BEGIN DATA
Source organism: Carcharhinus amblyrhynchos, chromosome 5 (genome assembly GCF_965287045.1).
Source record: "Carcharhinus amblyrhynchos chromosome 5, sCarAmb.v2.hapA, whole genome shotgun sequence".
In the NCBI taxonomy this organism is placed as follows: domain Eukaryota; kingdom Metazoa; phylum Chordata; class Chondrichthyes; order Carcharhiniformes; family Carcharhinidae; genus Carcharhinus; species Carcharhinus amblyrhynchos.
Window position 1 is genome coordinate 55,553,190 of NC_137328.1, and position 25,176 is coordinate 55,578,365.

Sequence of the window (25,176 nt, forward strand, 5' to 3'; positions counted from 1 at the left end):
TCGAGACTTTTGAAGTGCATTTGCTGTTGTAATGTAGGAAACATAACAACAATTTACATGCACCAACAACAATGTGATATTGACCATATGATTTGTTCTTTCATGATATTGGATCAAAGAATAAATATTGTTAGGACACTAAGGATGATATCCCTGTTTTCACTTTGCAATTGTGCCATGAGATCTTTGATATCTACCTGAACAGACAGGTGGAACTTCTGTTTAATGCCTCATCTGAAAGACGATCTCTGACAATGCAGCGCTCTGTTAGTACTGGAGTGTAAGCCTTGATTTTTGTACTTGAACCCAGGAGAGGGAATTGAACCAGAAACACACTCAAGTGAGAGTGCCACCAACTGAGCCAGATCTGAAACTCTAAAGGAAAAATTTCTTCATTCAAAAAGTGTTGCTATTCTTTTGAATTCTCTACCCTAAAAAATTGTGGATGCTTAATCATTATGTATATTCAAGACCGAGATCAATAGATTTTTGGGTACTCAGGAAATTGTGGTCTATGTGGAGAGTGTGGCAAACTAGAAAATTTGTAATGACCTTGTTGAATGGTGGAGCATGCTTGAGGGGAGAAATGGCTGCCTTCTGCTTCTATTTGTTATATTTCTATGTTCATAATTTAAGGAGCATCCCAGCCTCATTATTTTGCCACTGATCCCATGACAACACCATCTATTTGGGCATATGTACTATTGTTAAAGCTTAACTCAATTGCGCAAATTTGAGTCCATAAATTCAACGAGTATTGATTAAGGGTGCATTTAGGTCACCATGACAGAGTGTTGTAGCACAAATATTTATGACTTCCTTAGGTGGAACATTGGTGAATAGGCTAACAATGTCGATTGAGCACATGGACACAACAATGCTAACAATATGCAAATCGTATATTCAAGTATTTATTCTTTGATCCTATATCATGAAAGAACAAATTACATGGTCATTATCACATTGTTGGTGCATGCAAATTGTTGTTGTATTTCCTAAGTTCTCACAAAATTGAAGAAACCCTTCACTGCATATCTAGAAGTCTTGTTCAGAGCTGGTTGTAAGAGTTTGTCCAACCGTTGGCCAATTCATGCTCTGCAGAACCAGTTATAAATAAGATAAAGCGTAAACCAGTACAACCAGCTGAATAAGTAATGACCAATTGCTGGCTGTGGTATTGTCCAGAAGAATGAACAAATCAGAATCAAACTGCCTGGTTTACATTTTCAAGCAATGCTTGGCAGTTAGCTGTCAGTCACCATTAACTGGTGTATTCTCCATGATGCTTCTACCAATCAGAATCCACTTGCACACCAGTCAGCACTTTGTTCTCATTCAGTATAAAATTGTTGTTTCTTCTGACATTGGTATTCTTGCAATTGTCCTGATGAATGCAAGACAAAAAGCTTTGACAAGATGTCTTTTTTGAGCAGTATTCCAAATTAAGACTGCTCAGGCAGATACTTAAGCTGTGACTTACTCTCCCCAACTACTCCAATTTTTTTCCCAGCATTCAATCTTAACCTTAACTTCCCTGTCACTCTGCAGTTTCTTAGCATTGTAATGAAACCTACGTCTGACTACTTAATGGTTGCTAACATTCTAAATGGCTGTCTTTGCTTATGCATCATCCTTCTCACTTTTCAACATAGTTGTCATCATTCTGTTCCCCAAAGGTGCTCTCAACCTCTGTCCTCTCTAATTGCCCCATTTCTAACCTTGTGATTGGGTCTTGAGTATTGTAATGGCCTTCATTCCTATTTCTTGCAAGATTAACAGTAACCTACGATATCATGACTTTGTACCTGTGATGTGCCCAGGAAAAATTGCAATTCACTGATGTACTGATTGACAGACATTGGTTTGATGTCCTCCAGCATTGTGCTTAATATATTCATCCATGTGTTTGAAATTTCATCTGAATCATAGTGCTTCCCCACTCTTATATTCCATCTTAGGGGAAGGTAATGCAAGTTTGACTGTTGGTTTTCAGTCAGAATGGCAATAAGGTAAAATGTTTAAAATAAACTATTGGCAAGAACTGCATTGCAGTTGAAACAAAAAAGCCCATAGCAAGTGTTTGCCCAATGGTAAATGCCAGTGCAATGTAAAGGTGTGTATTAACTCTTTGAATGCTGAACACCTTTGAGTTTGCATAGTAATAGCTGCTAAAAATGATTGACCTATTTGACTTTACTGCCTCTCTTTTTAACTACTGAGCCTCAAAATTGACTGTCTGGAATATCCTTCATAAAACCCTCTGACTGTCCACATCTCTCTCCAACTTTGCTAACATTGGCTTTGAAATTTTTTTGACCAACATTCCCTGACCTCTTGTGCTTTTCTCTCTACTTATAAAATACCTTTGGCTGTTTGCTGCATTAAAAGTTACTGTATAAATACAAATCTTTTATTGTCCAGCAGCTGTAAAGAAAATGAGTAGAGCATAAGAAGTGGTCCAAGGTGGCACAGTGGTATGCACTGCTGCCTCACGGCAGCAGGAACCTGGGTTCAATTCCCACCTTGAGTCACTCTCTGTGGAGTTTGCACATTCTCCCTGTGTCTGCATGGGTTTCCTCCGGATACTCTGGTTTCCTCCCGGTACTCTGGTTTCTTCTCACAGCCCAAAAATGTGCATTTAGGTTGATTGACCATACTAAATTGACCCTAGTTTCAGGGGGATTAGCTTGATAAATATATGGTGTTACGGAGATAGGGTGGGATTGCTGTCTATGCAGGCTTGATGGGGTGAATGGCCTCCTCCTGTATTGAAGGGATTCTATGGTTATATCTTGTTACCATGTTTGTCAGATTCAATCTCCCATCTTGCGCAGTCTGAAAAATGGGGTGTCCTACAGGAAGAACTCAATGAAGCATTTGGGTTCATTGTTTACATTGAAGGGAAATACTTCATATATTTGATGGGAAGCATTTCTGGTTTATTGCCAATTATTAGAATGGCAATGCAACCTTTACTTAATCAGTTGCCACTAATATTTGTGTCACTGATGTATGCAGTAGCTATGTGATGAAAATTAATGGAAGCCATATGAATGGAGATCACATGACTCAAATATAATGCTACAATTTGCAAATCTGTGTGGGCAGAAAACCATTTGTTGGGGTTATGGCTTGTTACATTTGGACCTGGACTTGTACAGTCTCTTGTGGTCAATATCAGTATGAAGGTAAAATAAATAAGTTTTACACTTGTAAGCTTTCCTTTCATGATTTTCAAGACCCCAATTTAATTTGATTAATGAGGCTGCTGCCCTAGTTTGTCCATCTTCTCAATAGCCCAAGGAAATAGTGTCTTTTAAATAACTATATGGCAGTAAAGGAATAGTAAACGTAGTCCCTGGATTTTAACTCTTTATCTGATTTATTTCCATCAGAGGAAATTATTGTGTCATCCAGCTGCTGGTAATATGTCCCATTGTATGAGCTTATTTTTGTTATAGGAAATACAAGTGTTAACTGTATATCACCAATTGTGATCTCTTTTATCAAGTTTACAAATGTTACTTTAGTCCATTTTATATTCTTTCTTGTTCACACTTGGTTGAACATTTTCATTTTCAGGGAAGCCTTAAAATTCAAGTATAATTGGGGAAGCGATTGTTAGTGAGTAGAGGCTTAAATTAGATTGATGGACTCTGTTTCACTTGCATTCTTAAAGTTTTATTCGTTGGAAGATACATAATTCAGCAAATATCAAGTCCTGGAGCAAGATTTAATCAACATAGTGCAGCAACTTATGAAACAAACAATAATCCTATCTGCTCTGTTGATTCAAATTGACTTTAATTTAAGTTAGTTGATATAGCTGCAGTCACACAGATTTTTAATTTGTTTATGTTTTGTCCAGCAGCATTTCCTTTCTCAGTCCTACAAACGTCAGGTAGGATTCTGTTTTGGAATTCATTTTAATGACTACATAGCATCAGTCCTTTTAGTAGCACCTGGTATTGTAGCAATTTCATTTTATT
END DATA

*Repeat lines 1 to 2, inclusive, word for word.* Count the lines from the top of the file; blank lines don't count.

Source organism: Carcharhinus amblyrhynchos, chromosome 5 (genome assembly GCF_965287045.1).
Source record: "Carcharhinus amblyrhynchos chromosome 5, sCarAmb.v2.hapA, whole genome shotgun sequence".